This post was written by one of our contributors; Assistant Professor in Sport and Exercise Science – Bryna Chrismas
To comprehend what exercise physiology is we need to understand the words ‘exercise’ and ‘physiology’; some history will help us.
The word ‘exercise’ originates from the Latin word exercitius, which means to ‘drive forth’, and ‘physiology’ is derived from the Greek word physiologia, meaning ‘natural science’. Exercise and physical activity although often used interchangeably, are two separate concepts. Exercise is any planned or structured, repetitive movement with a specific goal of improving or maintaining fitness. Physical activity, on the other hand, can be any bodily movement that results in the use of energy such as walking up the stairs, or mowing the lawn.
The importance of exercise and its role in society is not a modern concept. as Plato (an ancient Greek philosopher) famously said…
“Lack of activity destroys the good condition of every human being, while movement and methodical physical exercise save it and preserve it”.Plato (429 – 247 B.C.)
Additionally, Hippocrates (460 – 370 B.C.) noted:
“Positive health requires a knowledge of man’s primary constitution and of the powers of various foods, both those natural to them and those resulting from human skill. But eating alone is not enough for health. There must also be exercise, of which the effects must likewise be known. The combination of these two things makes regimen, when proper attention is given to the season of the year, the changes of the wind, the age of the individual, and the situation of his home. If there is any deficiency in food or exercise, the body will fall sick “.Hippocrates (460 – 370 B.C.)
What job role would a modern day exercise physiologist perform?
Exercise physiology plays an important role in several aspects of a i) sporting, ii) military, and iii) clinical occupation. For example:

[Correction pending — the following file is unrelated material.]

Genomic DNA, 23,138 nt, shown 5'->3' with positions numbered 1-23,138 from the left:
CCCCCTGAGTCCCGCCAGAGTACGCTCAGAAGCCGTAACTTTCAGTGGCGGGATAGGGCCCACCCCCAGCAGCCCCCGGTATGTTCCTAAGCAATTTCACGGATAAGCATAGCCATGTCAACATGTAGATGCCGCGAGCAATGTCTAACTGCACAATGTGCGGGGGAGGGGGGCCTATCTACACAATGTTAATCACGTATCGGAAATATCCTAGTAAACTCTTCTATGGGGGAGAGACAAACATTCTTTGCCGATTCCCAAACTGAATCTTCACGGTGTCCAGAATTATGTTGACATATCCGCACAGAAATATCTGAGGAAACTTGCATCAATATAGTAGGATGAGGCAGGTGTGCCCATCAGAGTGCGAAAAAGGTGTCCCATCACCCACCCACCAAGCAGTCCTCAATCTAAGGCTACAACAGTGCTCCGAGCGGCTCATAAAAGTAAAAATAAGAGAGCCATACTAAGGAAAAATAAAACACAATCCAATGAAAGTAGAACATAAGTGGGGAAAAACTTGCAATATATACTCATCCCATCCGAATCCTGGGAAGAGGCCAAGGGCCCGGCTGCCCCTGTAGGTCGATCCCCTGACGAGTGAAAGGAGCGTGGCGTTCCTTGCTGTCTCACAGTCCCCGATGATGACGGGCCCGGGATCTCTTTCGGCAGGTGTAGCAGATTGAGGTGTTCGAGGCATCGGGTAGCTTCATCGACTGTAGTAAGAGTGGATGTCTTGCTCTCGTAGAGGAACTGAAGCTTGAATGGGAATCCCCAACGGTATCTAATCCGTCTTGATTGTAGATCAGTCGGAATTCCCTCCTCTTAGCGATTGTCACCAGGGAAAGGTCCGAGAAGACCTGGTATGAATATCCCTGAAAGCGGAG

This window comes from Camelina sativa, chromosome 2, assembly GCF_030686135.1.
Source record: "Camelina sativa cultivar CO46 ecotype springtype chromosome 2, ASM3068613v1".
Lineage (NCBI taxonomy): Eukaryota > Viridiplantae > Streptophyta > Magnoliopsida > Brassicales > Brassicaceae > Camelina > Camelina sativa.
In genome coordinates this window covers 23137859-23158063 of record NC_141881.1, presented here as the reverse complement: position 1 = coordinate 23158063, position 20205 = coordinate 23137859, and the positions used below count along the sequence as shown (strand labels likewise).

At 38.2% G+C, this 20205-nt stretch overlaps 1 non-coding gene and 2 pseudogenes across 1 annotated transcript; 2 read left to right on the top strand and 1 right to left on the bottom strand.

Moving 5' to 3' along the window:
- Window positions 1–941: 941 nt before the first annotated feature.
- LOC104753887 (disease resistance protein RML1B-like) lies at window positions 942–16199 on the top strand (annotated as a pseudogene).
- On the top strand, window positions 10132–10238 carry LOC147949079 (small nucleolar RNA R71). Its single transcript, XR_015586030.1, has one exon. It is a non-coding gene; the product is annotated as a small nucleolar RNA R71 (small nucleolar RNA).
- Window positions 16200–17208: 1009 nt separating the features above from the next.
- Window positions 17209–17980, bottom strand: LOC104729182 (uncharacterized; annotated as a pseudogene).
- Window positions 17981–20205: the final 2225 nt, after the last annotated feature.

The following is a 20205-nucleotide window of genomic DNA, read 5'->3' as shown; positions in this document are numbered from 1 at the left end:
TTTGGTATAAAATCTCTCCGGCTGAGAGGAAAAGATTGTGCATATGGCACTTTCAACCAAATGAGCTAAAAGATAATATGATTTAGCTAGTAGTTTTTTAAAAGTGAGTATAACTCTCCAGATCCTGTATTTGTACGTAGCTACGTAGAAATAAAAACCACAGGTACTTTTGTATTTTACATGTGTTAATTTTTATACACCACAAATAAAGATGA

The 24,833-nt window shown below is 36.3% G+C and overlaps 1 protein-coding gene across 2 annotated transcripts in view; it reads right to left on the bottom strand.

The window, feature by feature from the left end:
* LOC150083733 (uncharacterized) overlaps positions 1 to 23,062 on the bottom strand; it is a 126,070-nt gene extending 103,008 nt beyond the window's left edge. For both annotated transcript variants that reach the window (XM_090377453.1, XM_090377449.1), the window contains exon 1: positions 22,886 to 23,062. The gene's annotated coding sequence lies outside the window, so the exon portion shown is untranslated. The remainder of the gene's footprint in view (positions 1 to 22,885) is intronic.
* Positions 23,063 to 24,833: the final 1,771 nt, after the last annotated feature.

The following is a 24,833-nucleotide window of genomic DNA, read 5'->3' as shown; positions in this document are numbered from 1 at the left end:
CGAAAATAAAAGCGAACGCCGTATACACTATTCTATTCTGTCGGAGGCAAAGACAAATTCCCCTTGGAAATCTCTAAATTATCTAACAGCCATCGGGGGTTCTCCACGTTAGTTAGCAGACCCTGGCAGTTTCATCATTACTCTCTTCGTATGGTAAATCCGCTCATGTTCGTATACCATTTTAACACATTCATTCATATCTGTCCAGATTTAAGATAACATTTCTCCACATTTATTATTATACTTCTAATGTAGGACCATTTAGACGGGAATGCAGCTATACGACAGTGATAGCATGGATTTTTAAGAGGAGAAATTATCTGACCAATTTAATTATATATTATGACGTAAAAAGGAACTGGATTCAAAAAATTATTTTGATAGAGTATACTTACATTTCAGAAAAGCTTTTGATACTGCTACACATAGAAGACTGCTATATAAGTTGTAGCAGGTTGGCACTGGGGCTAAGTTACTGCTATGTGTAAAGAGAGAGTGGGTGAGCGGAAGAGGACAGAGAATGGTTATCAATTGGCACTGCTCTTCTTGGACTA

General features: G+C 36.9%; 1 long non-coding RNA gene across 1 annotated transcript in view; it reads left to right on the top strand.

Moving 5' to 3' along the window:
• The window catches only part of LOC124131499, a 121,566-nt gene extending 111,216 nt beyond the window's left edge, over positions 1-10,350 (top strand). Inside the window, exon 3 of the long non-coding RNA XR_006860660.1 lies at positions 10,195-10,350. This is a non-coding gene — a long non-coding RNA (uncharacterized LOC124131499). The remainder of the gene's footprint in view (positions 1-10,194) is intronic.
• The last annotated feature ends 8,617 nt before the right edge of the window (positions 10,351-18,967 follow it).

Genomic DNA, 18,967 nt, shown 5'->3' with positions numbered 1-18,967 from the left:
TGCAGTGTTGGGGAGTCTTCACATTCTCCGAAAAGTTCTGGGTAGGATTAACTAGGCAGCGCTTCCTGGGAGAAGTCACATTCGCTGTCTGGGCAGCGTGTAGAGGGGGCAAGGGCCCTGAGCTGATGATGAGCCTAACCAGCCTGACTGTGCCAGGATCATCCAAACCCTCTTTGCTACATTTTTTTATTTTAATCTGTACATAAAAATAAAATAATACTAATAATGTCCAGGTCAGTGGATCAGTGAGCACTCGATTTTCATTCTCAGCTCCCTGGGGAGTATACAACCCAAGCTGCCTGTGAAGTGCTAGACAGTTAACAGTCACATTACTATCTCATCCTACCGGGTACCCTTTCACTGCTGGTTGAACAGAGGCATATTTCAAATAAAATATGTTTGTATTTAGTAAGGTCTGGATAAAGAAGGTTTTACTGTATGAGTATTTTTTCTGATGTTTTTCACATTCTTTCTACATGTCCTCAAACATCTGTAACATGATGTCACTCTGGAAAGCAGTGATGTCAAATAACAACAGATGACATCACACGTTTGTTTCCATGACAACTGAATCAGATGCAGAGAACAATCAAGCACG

- Risk stratification for clinical and surgical operations
- Diagnosis, treatment, and rehabilitation within the military
- Prevention and treatment of non-communicable diseases (e.g. certain cancers, cardiovascular disease, diabetes)
- Prevention and treatment of mental health, and Alzheimer’s disease
- Performance and recovery of athletes
i) Exercise physiology in a sporting environment:
An exercise physiologist may work as part of an interdisciplinary team to enhance sport performance, attenuate fatigue, and improve recovery in athletes. Elite sports teams, governing bodies, and high performance centres (e.g. English Institute of Sport) may employ an exercise physiologist to conduct athlete testing and monitoring. Such data (e.g. biochemical, perceptual, performance) can be provided to coaches and support team members, to understand the performance and recovery of athletes.
ii) Exercise physiology in a clinical environment:
Exercise and/or physical activity can help prevent and/or treat non-communicable diseases (NCDs) such as certain types of cancers2, type 2 diabetes3 and cardiovascular disease4; in addition to Alzheimer’s disease5, depression6, anxiety7, and aging (see Figure 1). An exercise physiologist may develop and conduct fitness and health testing on patients as part of surgical risk assessment, and post-operative rehabilitation. In the future, I would like to see exercise physiologist working alongside general practitioners to prescribe exercise and physical activity as part of lifestyle medicine.